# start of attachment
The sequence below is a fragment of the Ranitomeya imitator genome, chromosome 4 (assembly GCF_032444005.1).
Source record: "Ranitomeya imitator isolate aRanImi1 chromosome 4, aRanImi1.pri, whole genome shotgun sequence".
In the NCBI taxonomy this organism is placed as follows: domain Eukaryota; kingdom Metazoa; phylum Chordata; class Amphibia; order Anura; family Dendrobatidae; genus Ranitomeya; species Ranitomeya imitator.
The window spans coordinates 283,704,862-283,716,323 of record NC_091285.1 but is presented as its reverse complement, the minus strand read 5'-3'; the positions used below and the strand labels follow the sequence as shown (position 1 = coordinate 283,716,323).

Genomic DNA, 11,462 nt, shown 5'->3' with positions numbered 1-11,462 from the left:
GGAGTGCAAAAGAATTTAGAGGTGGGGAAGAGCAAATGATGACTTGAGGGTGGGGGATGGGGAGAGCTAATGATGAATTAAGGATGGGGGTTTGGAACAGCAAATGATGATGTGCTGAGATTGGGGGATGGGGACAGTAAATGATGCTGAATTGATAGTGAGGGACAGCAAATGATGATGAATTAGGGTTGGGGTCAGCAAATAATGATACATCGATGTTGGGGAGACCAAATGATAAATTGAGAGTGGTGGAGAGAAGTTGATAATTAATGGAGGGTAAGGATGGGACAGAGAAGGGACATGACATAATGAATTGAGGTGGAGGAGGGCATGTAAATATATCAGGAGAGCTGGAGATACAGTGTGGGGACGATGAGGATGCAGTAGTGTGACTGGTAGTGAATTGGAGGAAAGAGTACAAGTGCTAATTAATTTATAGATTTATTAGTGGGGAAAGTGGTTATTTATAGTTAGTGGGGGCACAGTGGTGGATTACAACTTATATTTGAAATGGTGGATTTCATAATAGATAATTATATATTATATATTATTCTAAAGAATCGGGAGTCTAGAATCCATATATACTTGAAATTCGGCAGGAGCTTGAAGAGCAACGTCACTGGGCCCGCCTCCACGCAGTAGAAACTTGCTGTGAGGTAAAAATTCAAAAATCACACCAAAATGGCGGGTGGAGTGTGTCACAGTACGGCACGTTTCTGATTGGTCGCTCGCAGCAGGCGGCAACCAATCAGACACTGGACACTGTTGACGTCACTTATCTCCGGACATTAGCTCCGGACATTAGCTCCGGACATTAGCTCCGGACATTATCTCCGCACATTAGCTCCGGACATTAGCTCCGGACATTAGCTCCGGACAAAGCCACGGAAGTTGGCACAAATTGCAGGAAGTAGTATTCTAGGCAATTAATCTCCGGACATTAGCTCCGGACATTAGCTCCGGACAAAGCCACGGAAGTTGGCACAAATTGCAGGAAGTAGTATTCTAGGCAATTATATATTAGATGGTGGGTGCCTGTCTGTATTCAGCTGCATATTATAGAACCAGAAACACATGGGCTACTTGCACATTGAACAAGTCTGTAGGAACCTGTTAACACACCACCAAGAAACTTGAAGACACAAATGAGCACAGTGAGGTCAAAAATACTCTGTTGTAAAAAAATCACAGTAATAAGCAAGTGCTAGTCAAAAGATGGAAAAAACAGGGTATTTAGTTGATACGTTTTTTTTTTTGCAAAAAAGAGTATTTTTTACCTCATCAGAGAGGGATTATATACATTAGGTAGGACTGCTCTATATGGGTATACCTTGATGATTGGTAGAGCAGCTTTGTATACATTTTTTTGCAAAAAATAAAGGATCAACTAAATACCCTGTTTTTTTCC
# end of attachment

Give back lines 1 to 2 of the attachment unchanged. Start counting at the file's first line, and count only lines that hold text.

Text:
The sequence below is a fragment of the Ranitomeya imitator genome, chromosome 4 (assembly GCF_032444005.1).
Source record: "Ranitomeya imitator isolate aRanImi1 chromosome 4, aRanImi1.pri, whole genome shotgun sequence".